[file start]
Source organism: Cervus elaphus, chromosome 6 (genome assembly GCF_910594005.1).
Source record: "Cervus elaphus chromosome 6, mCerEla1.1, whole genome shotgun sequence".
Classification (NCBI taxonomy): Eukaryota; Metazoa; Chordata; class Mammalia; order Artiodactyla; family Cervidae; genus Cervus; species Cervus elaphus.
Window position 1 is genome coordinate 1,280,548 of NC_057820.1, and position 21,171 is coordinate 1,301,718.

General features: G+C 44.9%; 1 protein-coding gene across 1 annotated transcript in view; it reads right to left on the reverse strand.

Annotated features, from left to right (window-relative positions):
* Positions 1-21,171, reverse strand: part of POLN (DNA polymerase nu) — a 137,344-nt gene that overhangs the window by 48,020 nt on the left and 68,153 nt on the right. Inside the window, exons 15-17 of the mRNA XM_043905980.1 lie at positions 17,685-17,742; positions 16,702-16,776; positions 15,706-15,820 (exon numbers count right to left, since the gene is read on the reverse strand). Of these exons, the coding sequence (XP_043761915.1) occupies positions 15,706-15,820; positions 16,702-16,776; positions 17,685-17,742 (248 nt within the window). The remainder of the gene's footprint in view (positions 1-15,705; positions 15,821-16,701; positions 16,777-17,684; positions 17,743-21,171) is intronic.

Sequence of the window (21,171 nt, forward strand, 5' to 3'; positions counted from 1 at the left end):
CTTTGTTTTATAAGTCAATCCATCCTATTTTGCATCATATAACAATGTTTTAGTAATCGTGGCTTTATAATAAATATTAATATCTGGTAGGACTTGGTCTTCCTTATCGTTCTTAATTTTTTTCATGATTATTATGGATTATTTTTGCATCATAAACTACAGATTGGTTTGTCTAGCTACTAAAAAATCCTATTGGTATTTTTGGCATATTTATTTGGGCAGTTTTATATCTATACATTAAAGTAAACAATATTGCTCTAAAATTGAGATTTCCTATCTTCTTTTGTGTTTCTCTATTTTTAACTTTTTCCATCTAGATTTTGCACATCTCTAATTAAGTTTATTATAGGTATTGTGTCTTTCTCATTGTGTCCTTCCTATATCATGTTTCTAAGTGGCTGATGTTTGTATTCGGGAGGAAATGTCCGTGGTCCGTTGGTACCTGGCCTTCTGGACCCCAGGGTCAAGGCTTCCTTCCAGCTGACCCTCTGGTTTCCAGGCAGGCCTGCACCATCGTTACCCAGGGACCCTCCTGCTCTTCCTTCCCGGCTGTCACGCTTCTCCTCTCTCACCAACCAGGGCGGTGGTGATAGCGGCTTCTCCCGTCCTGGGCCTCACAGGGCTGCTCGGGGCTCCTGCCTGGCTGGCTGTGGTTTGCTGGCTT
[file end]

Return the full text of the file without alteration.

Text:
Source organism: Cervus elaphus, chromosome 6 (genome assembly GCF_910594005.1).
Source record: "Cervus elaphus chromosome 6, mCerEla1.1, whole genome shotgun sequence".
Classification (NCBI taxonomy): Eukaryota; Metazoa; Chordata; class Mammalia; order Artiodactyla; family Cervidae; genus Cervus; species Cervus elaphus.
Window position 1 is genome coordinate 1,280,548 of NC_057820.1, and position 21,171 is coordinate 1,301,718.

General features: G+C 44.9%; 1 protein-coding gene across 1 annotated transcript in view; it reads right to left on the reverse strand.

Annotated features, from left to right (window-relative positions):
* Positions 1-21,171, reverse strand: part of POLN (DNA polymerase nu) — a 137,344-nt gene that overhangs the window by 48,020 nt on the left and 68,153 nt on the right. Inside the window, exons 15-17 of the mRNA XM_043905980.1 lie at positions 17,685-17,742; positions 16,702-16,776; positions 15,706-15,820 (exon numbers count right to left, since the gene is read on the reverse strand). Of these exons, the coding sequence (XP_043761915.1) occupies positions 15,706-15,820; positions 16,702-16,776; positions 17,685-17,742 (248 nt within the window). The remainder of the gene's footprint in view (positions 1-15,705; positions 15,821-16,701; positions 16,777-17,684; positions 17,743-21,171) is intronic.

Sequence of the window (21,171 nt, forward strand, 5' to 3'; positions counted from 1 at the left end):
CTTTGTTTTATAAGTCAATCCATCCTATTTTGCATCATATAACAATGTTTTAGTAATCGTGGCTTTATAATAAATATTAATATCTGGTAGGACTTGGTCTTCCTTATCGTTCTTAATTTTTTTCATGATTATTATGGATTATTTTTGCATCATAAACTACAGATTGGTTTGTCTAGCTACTAAAAAATCCTATTGGTATTTTTGGCATATTTATTTGGGCAGTTTTATATCTATACATTAAAGTAAACAATATTGCTCTAAAATTGAGATTTCCTATCTTCTTTTGTGTTTCTCTATTTTTAACTTTTTCCATCTAGATTTTGCACATCTCTAATTAAGTTTATTATAGGTATTGTGTCTTTCTCATTGTGTCCTTCCTATATCATGTTTCTAAGTGGCTGATGTTTGTATTCGGGAGGAAATGTCCGTGGTCCGTTGGTACCTGGCCTTCTGGACCCCAGGGTCAAGGCTTCCTTCCAGCTGACCCTCTGGTTTCCAGGCAGGCCTGCACCATCGTTACCCAGGGACCCTCCTGCTCTTCCTTCCCGGCTGTCACGCTTCTCCTCTCTCACCAACCAGGGCGGTGGTGATAGCGGCTTCTCCCGTCCTGGGCCTCACAGGGCTGCTCGGGGCTCCTGCCTGGCTGGCTGTGGTTTGCTGGCTT